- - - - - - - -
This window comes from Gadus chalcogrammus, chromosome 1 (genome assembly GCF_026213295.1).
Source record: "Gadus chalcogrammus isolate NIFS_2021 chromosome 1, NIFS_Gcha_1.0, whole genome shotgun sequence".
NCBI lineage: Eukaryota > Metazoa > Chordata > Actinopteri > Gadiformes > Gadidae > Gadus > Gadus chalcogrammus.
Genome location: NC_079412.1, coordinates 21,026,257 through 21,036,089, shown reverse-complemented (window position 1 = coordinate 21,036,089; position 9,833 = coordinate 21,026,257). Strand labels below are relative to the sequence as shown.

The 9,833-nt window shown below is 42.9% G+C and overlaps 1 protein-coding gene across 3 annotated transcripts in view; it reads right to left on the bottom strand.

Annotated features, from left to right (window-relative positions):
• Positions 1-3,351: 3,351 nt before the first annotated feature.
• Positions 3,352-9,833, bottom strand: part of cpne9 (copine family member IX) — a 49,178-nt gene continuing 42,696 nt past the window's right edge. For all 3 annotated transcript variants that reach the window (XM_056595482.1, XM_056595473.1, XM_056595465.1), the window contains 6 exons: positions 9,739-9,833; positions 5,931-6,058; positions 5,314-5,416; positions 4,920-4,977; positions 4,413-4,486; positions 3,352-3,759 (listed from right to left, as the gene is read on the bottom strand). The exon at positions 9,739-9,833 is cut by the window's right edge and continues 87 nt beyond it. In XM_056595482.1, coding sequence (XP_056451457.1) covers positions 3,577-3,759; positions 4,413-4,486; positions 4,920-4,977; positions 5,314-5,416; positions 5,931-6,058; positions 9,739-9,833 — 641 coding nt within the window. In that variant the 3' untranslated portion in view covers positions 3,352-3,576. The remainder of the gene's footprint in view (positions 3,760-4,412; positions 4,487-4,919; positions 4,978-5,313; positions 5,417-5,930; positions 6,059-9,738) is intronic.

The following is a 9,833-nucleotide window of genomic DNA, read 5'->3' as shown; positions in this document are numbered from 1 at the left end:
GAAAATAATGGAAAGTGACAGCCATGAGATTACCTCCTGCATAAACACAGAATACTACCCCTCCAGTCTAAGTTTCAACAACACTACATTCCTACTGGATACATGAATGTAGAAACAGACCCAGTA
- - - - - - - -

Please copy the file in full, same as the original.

This window comes from Gadus chalcogrammus, chromosome 1 (genome assembly GCF_026213295.1).
Source record: "Gadus chalcogrammus isolate NIFS_2021 chromosome 1, NIFS_Gcha_1.0, whole genome shotgun sequence".
NCBI lineage: Eukaryota > Metazoa > Chordata > Actinopteri > Gadiformes > Gadidae > Gadus > Gadus chalcogrammus.
Genome location: NC_079412.1, coordinates 21,026,257 through 21,036,089, shown reverse-complemented (window position 1 = coordinate 21,036,089; position 9,833 = coordinate 21,026,257). Strand labels below are relative to the sequence as shown.

The 9,833-nt window shown below is 42.9% G+C and overlaps 1 protein-coding gene across 3 annotated transcripts in view; it reads right to left on the bottom strand.

Annotated features, from left to right (window-relative positions):
• Positions 1-3,351: 3,351 nt before the first annotated feature.
• Positions 3,352-9,833, bottom strand: part of cpne9 (copine family member IX) — a 49,178-nt gene continuing 42,696 nt past the window's right edge. For all 3 annotated transcript variants that reach the window (XM_056595482.1, XM_056595473.1, XM_056595465.1), the window contains 6 exons: positions 9,739-9,833; positions 5,931-6,058; positions 5,314-5,416; positions 4,920-4,977; positions 4,413-4,486; positions 3,352-3,759 (listed from right to left, as the gene is read on the bottom strand). The exon at positions 9,739-9,833 is cut by the window's right edge and continues 87 nt beyond it. In XM_056595482.1, coding sequence (XP_056451457.1) covers positions 3,577-3,759; positions 4,413-4,486; positions 4,920-4,977; positions 5,314-5,416; positions 5,931-6,058; positions 9,739-9,833 — 641 coding nt within the window. In that variant the 3' untranslated portion in view covers positions 3,352-3,576. The remainder of the gene's footprint in view (positions 3,760-4,412; positions 4,487-4,919; positions 4,978-5,313; positions 5,417-5,930; positions 6,059-9,738) is intronic.

The following is a 9,833-nucleotide window of genomic DNA, read 5'->3' as shown; positions in this document are numbered from 1 at the left end:
GAAAATAATGGAAAGTGACAGCCATGAGATTACCTCCTGCATAAACACAGAATACTACCCCTCCAGTCTAAGTTTCAACAACACTACATTCCTACTGGATACATGAATGTAGAAACAGACCCAGTA